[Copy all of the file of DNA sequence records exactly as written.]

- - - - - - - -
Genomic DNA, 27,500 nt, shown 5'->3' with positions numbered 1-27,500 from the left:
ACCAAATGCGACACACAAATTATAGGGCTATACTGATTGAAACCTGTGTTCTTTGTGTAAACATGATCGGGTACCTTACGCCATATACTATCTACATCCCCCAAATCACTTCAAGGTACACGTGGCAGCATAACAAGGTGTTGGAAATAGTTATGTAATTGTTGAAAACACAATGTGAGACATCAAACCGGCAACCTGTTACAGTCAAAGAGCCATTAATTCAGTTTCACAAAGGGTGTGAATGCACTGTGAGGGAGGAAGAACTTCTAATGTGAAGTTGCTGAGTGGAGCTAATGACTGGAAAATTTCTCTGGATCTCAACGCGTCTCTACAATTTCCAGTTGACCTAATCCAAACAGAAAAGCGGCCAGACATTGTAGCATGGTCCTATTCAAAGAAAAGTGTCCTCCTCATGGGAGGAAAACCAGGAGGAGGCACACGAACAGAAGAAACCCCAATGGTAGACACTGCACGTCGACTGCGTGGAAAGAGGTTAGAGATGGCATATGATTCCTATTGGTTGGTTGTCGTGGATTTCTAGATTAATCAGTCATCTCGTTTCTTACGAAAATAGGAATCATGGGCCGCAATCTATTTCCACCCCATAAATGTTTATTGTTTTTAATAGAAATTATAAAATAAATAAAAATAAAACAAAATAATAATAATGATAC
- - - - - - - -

Genomic DNA, 27,500 nt, shown 5'->3' with positions numbered 1-27,500 from the left:
ACCAAATGCGACACACAAATTATAGGGCTATACTGATTGAAACCTGTGTTCTTTGTGTAAACATGATCGGGTACCTTACGCCATATACTATCTACATCCCCCAAATCACTTCAAGGTACACGTGGCAGCATAACAAGGTGTTGGAAATAGTTATGTAATTGTTGAAAACACAATGTGAGACATCAAACCGGCAACCTGTTACAGTCAAAGAGCCATTAATTCAGTTTCACAAAGGGTGTGAATGCACTGTGAGGGAGGAAGAACTTCTAATGTGAAGTTGCTGAGTGGAGCTAATGACTGGAAAATTTCTCTGGATCTCAACGCGTCTCTACAATTTCCAGTTGACCTAATCCAAACAGAAAAGCGGCCAGACATTGTAGCATGGTCCTATTCAAAGAAAAGTGTCCTCCTCATGGGAGGAAAACCAGGAGGAGGCACACGAACAGAAGAAACCCCAATGGTAGACACTGCACGTCGACTGCGTGGAAAGAGGTTAGAGATGGCATATGATTCCTATTGGTTGGTTGTCGTGGATTTCTAGATTAATCAGTCATCTCGTTTCTTACGAAAATAGGAATCATGGGCCGCAATCTATTTCCACCCCATAAATGTTTATTGTTTTTAATAGAAATTATAAAATAAATAAAAATAAAACAAAATAATAATAATGATAC